Looking to the past, the market structure shifts enabled by blockchains have the potential to continue to revolutionize financial services and better serve market participants. Yet, the widespread impact and long-term success of blockchains hinge significantly on mainstream adoption and the regulatory climate surrounding these innovative technologies.

Recommended reads

Interview with Domo, the Ordinals creator by Boffin

The article dives into the creation and impact of the BRC-20 token standard by its creator, Domo. It highlights the astonishing influence BRC-20 has had on the Bitcoin network, revealing key statistics and features, while presenting an insightful interview with Domo about the standard's origins and future implications within the crypto landscape.

The complete story of Open AI by Mike Solana

If you’ve been puzzled by the abrupt firing (and re-hiring) of OpenAI’s CEO Sam Altman in November, you’re not alone. Mike Solana provides a comprehensive play-by-play of recent events at the AI juggernaut.

King Henry VIII’s Inflation Scheme by Daniel Prince

Explore King Henry VIII's historical currency manipulation in 1542, where he secretly reduced the precious metal content in England's coinage, leading to economic chaos and public distrust. The article draws parallels between this ancient scheme and modern-day monetary policies of central banks, advocating for Bitcoin as a decentralized alternative that preserves value, challenging the centralized control of traditional currencies.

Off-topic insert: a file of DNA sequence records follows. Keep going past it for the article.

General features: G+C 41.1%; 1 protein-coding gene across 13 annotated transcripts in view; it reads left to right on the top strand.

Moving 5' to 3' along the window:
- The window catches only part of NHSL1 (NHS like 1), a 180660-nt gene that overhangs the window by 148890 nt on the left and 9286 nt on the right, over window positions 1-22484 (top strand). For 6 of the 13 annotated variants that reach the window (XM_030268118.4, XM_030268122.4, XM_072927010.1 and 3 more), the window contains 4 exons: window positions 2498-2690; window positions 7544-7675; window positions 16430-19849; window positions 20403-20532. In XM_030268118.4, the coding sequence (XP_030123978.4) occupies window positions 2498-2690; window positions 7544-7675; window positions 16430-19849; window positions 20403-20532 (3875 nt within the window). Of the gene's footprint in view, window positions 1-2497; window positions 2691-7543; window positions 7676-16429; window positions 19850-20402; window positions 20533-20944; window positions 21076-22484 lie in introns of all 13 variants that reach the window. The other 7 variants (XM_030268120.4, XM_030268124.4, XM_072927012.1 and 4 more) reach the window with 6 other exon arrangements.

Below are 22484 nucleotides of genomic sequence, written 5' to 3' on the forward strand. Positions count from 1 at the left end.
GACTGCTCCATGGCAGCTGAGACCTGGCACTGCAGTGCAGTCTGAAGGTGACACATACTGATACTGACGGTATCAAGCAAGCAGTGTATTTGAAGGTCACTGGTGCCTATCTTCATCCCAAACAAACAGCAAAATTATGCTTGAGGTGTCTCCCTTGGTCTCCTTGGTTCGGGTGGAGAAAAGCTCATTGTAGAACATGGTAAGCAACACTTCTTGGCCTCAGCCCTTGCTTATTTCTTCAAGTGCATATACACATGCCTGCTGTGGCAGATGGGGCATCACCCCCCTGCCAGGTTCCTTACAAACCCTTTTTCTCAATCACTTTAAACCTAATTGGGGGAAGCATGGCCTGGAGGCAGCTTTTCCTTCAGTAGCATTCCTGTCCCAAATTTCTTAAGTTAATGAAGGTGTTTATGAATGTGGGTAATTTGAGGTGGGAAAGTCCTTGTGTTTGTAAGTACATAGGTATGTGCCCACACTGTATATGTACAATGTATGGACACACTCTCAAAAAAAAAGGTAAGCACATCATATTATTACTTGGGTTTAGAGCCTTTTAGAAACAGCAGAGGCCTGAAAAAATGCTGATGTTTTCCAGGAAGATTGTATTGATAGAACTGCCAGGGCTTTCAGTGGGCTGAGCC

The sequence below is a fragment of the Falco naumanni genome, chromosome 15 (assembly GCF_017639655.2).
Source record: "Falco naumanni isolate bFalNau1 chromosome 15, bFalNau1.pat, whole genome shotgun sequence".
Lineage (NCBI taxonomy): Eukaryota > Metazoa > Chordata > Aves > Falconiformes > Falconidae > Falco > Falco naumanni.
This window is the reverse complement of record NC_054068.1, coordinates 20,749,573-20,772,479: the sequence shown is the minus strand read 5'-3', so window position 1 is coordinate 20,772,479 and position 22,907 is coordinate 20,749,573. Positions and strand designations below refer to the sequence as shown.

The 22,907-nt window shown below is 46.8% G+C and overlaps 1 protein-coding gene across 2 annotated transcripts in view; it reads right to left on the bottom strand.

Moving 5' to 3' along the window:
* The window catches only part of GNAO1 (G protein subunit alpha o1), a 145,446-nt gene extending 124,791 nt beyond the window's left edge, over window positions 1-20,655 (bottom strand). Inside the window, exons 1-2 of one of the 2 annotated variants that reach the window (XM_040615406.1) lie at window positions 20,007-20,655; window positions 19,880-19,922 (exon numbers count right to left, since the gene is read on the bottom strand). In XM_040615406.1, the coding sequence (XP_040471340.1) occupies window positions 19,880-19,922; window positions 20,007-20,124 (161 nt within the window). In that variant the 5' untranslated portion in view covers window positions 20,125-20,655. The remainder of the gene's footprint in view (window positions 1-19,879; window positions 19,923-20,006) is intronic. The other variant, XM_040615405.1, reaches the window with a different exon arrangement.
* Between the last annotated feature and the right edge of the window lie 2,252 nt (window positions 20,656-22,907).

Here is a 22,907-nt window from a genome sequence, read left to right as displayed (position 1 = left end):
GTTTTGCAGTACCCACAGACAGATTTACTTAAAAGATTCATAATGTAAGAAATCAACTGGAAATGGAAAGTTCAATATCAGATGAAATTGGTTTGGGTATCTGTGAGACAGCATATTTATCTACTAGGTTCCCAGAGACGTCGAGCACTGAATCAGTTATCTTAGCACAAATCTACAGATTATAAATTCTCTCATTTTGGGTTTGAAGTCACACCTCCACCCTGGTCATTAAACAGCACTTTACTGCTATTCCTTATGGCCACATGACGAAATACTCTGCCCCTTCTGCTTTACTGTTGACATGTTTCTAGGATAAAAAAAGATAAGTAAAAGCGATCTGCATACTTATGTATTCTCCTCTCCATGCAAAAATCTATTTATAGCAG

Why it's great to be an investor now by Justin Carbonneau

Investors in 2023 are benefiting from reduced costs in trading fees, technological advancements enabling fractional share purchases and T+1 settlement, and a wealth of tools offering professional-grade analytics. The emergence of new asset classes like cryptocurrencies and the proliferation of investment-related content through blogs, podcasts, and social platforms have further empowered investors with more choices and resources to enhance their investment decision-making and education.

No information in this blog is intended to provide any personal investment services or advice nor is it an investment recommendation. Clients are responsible for making their own investment decisions. Bitstamp accepts no responsibility for any damage and/or loss arising from the use of information provided herein. Past performance is not necessarily an indicator of future results. Please consider your individual position and financial goals before making an independent investment decision.